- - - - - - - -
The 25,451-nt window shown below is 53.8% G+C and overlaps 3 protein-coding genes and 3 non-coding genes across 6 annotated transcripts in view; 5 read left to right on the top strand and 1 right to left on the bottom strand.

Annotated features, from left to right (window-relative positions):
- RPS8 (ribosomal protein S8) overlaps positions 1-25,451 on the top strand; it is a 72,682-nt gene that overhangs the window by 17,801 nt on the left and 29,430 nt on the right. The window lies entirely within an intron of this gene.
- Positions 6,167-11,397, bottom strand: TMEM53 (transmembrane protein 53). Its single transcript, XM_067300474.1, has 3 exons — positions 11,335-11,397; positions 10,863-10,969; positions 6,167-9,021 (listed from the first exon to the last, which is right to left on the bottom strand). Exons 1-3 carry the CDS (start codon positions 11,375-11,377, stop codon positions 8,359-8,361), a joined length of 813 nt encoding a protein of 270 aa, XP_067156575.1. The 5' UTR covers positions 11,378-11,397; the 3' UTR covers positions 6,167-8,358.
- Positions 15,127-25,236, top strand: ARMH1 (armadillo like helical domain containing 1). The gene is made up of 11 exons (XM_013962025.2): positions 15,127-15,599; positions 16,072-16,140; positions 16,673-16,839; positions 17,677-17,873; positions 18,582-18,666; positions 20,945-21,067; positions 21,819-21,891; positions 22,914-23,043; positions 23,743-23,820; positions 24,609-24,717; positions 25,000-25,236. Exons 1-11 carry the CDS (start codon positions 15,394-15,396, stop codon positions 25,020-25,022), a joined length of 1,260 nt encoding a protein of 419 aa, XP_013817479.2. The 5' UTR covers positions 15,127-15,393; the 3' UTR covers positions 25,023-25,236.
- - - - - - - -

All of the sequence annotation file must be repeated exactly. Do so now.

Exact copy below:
The 25,451-nt window shown below is 53.8% G+C and overlaps 3 protein-coding genes and 3 non-coding genes across 6 annotated transcripts in view; 5 read left to right on the top strand and 1 right to left on the bottom strand.

Annotated features, from left to right (window-relative positions):
- RPS8 (ribosomal protein S8) overlaps positions 1-25,451 on the top strand; it is a 72,682-nt gene that overhangs the window by 17,801 nt on the left and 29,430 nt on the right. The window lies entirely within an intron of this gene.
- Positions 6,167-11,397, bottom strand: TMEM53 (transmembrane protein 53). Its single transcript, XM_067300474.1, has 3 exons — positions 11,335-11,397; positions 10,863-10,969; positions 6,167-9,021 (listed from the first exon to the last, which is right to left on the bottom strand). Exons 1-3 carry the CDS (start codon positions 11,375-11,377, stop codon positions 8,359-8,361), a joined length of 813 nt encoding a protein of 270 aa, XP_067156575.1. The 5' UTR covers positions 11,378-11,397; the 3' UTR covers positions 6,167-8,358.
- Positions 15,127-25,236, top strand: ARMH1 (armadillo like helical domain containing 1). The gene is made up of 11 exons (XM_013962025.2): positions 15,127-15,599; positions 16,072-16,140; positions 16,673-16,839; positions 17,677-17,873; positions 18,582-18,666; positions 20,945-21,067; positions 21,819-21,891; positions 22,914-23,043; positions 23,743-23,820; positions 24,609-24,717; positions 25,000-25,236. Exons 1-11 carry the CDS (start codon positions 15,394-15,396, stop codon positions 25,020-25,022), a joined length of 1,260 nt encoding a protein of 419 aa, XP_013817479.2. The 5' UTR covers positions 15,127-15,393; the 3' UTR covers positions 25,023-25,236.